Spring Musings

Spring Musings

by Sr. Sheila Campbell MMM                                     Ireland                           27.02.2024

On Christmas morning I went into the chapel and sat down expecting to be thinking of the newborn babe and all the joy of Christmas. Instead, my thoughts wandered ahead to Easter. “Stop it, Sheila”, I said to myself. “Live in the present moment.” But the thoughts persisted, and I think it was because of the photo of the daffodil. I took this picture myself on the morning of December 25th, just outside our chapel.

Far too early for daffodils, yes, but here they are, and it made me realise that climate change is affecting all aspects of our lives. What once was a spring flower, and in my mind associated with Easter, now will forever remind me of Christmas!

So, as I sat there with this Christmas/ Easter paradox in my mind, the words of T. S. Eliot came to mind. “I had seen birth and death but had thought they were different.” This comes from a poem from the Christmas season, ironically enough, called “The Journey of the Magi”. So, I wasn’t alone in linking Christmas and Easter. Basically, we are talking about the whole cycle of life – birth, growth, diminishment, death and rebirth.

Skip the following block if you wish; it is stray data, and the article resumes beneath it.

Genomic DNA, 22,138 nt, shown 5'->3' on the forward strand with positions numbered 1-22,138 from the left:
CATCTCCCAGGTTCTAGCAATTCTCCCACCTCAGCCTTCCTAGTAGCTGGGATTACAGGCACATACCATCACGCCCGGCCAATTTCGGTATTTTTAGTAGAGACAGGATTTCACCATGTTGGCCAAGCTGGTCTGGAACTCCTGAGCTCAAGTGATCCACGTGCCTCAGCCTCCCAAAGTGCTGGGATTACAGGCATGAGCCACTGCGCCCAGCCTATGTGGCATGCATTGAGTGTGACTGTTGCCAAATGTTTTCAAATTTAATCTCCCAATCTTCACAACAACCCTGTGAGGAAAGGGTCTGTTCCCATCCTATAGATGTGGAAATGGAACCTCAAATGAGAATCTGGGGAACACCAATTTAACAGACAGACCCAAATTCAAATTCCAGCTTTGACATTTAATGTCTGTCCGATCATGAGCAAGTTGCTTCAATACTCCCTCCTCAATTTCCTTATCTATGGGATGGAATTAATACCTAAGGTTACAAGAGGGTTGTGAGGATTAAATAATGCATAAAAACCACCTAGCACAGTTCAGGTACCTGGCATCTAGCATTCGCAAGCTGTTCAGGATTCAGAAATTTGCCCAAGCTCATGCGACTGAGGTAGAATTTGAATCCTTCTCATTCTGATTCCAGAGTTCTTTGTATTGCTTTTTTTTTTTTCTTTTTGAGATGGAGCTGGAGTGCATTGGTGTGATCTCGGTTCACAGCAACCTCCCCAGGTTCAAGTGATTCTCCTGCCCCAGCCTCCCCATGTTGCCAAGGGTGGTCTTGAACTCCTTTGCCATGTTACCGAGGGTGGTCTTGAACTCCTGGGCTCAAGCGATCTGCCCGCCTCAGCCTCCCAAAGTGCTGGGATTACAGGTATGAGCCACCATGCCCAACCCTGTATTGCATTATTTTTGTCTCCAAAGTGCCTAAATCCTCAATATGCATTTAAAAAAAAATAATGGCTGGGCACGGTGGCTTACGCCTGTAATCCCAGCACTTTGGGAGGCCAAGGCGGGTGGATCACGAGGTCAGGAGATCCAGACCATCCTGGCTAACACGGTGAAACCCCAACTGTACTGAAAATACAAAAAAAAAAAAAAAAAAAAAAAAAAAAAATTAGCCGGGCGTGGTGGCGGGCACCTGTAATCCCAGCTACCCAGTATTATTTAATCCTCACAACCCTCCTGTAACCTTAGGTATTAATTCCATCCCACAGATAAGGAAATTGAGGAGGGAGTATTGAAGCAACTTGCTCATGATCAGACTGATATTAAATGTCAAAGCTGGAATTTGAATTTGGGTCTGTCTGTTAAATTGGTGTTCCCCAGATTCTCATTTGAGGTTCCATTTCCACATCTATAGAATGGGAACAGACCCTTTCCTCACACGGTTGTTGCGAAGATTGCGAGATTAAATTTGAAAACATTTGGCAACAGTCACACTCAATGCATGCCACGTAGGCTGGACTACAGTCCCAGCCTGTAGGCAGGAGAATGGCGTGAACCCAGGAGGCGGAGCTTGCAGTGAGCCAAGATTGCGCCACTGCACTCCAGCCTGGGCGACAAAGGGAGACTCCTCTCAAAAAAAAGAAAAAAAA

I am not in any way morbid about this, in fact the opposite. I strongly believe that good will triumph over evil, that after darkness there is light, and that there is a God who is out for our good, not our despair. Yes, when we listen to the stories in the news it is often bleak with wars, natural disasters, famines and floods. But the good news is rarely told. The thousands of acts of kindness, of love for others, of stretching beyond ourselves that happens every day. I have this theory that each one of us knows at least one “saint”. These are people who lives genuinely good lives and care for others. They are not perfect. They don’t need to be. But they are good people and will never hit the headlines! So life is good and we can rejoice in that.

As we prepare for Easter once again, it is good to take the optimistic approach and see the birth with the death as one whole mystery we celebrate each year.